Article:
Ohio Supreme Court Chief Justice Maureen O’Connor said Issue 1 wasn’t written by Ohioans and the state’s citizens shouldn’t be for it, either.
“The proponents are very fortunate that they were able to siphon money from the likes of (Facebook CEO) Mark Zuckerberg and (billionaire) George Soros and some of the other California billionaires that are interested in social engineering and addressing criminal justice systems and they’ve chosen Ohio,” O’Connor said Tuesday during a meeting with this news organization. “They, of course, don’t live in Ohio.”
O’Connor said that unlike some of the other states where similar efforts have been made to lessen drug and other criminal sentences, Ohio is the first where a constitutional amendment is on the ballot.
“Which brings me to the other issue — 94 percent of the dollars that has gone into promoting Issue 1 and its passage, from circulation of the petitions to the television ads that you’re seeing, is funded by people who do not even live in Ohio and will not have to live with the consequences of Issue 1, which are very serious,” O’Connor said.
The chief justice said that converting fourth- and fifth-degree felony drug cases to misdemeanors takes away incentives for addicted people to seek treatment. She said the threat of a felony conviction and prison sentence sometimes is the only thing that gets some people motivated to recover.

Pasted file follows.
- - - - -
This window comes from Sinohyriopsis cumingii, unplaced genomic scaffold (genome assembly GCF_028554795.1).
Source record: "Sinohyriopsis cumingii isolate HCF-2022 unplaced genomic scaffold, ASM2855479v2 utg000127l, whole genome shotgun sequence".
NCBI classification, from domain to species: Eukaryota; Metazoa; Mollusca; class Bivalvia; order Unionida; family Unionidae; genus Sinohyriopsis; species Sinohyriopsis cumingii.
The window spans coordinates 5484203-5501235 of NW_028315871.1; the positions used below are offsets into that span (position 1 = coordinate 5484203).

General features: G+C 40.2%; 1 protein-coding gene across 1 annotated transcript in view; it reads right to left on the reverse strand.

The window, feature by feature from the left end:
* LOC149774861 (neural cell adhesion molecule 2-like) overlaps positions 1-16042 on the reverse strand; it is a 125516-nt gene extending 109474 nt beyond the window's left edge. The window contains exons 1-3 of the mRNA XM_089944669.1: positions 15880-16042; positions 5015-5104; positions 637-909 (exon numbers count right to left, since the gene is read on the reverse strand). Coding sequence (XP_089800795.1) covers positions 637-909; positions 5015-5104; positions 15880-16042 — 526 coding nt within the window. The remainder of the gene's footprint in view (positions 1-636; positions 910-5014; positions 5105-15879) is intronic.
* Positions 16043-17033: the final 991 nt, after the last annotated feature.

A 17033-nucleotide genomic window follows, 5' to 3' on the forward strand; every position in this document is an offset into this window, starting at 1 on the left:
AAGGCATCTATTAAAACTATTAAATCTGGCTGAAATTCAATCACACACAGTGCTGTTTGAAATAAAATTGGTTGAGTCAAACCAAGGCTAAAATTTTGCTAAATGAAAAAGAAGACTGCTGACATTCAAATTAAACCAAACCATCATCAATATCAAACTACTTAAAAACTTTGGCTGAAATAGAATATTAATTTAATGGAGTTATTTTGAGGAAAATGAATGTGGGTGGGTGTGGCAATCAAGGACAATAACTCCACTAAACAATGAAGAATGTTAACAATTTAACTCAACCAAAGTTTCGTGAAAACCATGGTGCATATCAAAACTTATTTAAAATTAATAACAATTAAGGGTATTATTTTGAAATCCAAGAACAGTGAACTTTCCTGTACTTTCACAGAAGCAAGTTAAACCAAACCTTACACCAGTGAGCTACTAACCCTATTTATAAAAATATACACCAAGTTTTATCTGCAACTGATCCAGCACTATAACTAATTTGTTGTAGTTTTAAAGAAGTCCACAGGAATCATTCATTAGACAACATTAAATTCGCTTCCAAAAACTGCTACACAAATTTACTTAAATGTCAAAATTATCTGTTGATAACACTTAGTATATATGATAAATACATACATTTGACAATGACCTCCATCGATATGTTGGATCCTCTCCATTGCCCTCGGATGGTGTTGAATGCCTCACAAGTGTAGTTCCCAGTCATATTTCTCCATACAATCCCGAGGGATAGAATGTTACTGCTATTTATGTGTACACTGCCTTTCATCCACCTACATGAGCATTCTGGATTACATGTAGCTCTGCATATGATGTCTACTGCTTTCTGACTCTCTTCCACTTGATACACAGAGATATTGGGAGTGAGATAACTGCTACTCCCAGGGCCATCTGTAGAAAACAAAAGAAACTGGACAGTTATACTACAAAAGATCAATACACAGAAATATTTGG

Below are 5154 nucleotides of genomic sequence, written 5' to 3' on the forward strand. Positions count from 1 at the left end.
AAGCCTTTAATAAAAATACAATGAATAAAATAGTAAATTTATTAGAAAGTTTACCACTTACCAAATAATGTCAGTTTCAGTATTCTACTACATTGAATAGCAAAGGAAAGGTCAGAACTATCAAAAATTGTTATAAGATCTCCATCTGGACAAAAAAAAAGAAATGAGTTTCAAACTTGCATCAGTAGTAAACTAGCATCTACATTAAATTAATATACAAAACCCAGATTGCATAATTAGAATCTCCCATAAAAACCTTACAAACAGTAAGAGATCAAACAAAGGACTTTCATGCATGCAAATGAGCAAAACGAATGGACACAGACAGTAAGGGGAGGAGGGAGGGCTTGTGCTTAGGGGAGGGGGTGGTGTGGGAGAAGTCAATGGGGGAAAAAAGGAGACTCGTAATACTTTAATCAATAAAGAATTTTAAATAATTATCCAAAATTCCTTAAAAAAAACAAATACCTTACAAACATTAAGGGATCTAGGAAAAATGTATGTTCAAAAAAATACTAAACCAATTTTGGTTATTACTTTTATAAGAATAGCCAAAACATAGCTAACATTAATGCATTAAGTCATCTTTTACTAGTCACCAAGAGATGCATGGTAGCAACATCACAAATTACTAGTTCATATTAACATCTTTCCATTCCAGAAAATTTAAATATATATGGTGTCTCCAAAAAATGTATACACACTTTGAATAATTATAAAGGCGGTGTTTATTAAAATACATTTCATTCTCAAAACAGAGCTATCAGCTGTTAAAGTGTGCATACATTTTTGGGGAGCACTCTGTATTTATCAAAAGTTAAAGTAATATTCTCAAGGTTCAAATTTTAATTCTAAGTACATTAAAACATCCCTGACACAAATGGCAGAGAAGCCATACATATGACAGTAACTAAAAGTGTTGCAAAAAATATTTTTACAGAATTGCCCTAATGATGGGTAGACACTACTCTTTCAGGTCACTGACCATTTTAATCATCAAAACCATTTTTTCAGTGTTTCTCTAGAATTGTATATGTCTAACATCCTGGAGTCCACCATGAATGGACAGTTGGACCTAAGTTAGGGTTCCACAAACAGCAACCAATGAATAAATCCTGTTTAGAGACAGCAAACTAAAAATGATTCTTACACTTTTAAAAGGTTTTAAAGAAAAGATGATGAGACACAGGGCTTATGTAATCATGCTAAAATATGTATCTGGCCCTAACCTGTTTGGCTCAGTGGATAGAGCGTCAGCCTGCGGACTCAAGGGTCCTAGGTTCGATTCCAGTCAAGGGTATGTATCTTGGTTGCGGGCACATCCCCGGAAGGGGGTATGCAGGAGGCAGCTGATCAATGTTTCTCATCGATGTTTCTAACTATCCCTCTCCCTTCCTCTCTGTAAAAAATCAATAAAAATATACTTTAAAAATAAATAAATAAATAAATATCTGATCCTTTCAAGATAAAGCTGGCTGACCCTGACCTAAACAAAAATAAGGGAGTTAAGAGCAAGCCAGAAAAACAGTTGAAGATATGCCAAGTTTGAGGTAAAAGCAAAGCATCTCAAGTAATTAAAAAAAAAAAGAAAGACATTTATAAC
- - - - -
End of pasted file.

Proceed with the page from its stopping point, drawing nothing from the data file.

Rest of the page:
“You take that away and you have people that may get into treatment, but they won’t stay,” O’Connor said, citing a letter she received from a mother who wrote that her daughter’s low-level felony finally broke a 10-year drug addiction.
“Thank God she got arrested,” O’Connor said, quoting the mother, “because without that felony charge, she would be dead.”
RELATED: Election 2018: Ohio’s Issue 1
O’Connor said the well-intentioned portion of Issue 1 — treatment instead of incarceration — is something judges support, but the writing of Issue 1 gets some details incorrect.
Apart from changing the law on drug possession charges, Issue 1 also would provide up to a 25 percent reduction in sentences for current inmates except in cases of murder, rape or child molestation — which is not defined in Ohio criminal code.
Changing possession of less than 20 grams of deadly fentanyl to a misdemeanor is an invitation to drug dealers, O’Connor said, and she disagrees with Issue 1 proponents who say other laws can be used to charge those defendants with trafficking.
O’Connor said that judges speaking out against Issue 1, especially without any organized opposition to the amendment, is appropriate.
“First of all, it’s non-partisan. It’s not (Republican or Democrat),” O’Connor said. “It is directly related to the justice system. … It’s an obligation of the judiciary, to step up and step out and discuss issues such as this. If not the judges, who?”
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